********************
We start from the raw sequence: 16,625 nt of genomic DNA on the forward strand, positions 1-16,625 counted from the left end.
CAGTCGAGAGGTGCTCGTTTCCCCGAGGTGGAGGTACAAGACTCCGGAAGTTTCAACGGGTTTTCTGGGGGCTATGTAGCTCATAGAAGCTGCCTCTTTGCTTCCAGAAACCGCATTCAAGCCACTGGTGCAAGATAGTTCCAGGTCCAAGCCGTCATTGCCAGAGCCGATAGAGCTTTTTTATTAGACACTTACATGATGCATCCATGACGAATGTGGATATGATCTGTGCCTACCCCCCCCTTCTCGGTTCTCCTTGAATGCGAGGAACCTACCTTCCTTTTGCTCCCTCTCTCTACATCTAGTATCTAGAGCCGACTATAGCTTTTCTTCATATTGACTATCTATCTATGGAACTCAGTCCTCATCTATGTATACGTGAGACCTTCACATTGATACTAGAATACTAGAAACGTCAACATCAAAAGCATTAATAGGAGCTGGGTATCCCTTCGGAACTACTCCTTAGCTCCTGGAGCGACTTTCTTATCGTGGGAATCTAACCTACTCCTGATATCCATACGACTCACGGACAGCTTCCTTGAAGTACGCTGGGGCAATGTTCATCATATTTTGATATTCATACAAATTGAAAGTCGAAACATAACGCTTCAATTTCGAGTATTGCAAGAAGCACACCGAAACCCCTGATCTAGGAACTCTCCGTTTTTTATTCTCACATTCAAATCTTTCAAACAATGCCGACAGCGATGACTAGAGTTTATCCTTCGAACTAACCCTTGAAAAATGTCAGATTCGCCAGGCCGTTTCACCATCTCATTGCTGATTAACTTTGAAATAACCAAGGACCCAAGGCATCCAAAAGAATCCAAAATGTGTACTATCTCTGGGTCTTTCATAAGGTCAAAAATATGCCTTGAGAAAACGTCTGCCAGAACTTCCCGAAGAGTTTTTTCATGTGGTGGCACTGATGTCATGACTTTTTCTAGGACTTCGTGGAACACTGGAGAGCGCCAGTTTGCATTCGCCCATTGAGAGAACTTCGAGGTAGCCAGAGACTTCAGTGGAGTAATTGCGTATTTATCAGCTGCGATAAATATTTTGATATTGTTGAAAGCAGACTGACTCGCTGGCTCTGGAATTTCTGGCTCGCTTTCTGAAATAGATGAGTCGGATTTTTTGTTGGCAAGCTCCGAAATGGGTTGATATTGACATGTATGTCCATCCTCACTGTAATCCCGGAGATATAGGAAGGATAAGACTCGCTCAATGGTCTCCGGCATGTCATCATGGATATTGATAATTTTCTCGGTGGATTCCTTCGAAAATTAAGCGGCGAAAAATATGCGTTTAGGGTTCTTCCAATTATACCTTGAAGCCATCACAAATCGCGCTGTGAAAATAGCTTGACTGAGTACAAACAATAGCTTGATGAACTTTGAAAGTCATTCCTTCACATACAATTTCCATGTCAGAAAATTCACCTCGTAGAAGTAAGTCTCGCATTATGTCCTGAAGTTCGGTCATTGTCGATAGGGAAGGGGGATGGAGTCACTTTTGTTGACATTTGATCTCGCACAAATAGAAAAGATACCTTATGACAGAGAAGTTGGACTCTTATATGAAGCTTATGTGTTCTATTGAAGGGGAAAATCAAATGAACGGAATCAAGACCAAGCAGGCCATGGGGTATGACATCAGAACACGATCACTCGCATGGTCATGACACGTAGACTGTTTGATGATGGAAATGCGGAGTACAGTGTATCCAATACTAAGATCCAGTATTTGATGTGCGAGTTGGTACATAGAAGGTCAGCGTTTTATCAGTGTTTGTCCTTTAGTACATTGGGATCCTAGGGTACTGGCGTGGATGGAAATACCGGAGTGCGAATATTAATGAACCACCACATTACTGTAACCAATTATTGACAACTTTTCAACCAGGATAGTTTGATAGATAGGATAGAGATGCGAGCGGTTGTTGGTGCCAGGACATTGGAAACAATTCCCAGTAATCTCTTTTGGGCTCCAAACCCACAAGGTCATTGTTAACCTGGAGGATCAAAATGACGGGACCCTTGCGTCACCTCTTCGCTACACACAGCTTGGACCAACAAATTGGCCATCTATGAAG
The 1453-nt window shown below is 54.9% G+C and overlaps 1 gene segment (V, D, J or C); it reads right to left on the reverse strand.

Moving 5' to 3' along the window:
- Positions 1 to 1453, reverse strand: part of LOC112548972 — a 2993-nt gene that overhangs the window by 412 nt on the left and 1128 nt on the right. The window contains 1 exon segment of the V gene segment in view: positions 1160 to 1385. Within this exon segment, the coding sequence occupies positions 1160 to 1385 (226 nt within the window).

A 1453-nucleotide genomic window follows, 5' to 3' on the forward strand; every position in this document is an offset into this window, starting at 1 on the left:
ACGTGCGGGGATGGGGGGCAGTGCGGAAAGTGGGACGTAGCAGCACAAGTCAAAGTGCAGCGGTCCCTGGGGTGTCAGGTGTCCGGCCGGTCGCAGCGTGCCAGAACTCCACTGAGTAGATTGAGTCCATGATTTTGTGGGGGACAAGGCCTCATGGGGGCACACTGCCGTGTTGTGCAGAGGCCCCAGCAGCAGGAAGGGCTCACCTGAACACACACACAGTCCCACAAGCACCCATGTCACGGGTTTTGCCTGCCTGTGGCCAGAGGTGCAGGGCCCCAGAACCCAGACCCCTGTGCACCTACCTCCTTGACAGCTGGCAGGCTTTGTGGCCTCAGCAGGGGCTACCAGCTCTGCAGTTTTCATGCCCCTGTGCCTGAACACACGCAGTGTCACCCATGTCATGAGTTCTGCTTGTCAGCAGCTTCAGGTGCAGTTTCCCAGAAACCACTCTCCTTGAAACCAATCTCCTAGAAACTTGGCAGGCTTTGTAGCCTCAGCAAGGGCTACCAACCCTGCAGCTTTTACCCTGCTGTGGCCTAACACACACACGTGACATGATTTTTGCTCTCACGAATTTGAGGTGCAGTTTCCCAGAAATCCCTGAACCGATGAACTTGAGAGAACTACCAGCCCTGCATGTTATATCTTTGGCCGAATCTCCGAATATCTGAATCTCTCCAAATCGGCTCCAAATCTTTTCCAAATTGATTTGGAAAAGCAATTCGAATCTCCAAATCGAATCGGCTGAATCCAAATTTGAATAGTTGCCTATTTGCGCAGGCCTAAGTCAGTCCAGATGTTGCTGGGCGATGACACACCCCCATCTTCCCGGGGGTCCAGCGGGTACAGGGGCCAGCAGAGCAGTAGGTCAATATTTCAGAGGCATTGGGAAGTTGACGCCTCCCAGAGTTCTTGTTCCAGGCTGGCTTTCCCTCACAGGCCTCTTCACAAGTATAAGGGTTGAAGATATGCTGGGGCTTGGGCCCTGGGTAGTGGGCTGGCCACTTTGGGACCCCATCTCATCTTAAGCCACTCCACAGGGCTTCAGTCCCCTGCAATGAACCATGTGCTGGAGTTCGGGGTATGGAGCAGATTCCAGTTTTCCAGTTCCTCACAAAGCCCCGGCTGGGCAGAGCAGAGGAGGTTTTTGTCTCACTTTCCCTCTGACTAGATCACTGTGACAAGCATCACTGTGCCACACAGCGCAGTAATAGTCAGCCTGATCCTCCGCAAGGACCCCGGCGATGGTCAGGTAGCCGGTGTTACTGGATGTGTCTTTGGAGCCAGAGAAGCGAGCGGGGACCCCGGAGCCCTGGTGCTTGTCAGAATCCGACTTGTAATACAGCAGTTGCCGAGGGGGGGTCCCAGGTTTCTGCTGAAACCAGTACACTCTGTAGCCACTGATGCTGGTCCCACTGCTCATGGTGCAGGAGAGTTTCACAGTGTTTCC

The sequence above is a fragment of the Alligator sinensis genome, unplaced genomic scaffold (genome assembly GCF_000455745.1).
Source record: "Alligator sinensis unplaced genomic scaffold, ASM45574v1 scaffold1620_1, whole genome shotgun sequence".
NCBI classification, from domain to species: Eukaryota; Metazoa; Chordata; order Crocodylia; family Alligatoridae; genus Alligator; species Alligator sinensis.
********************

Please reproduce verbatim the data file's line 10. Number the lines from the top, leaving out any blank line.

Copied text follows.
NCBI classification, from domain to species: Eukaryota; Metazoa; Chordata; order Crocodylia; family Alligatoridae; genus Alligator; species Alligator sinensis.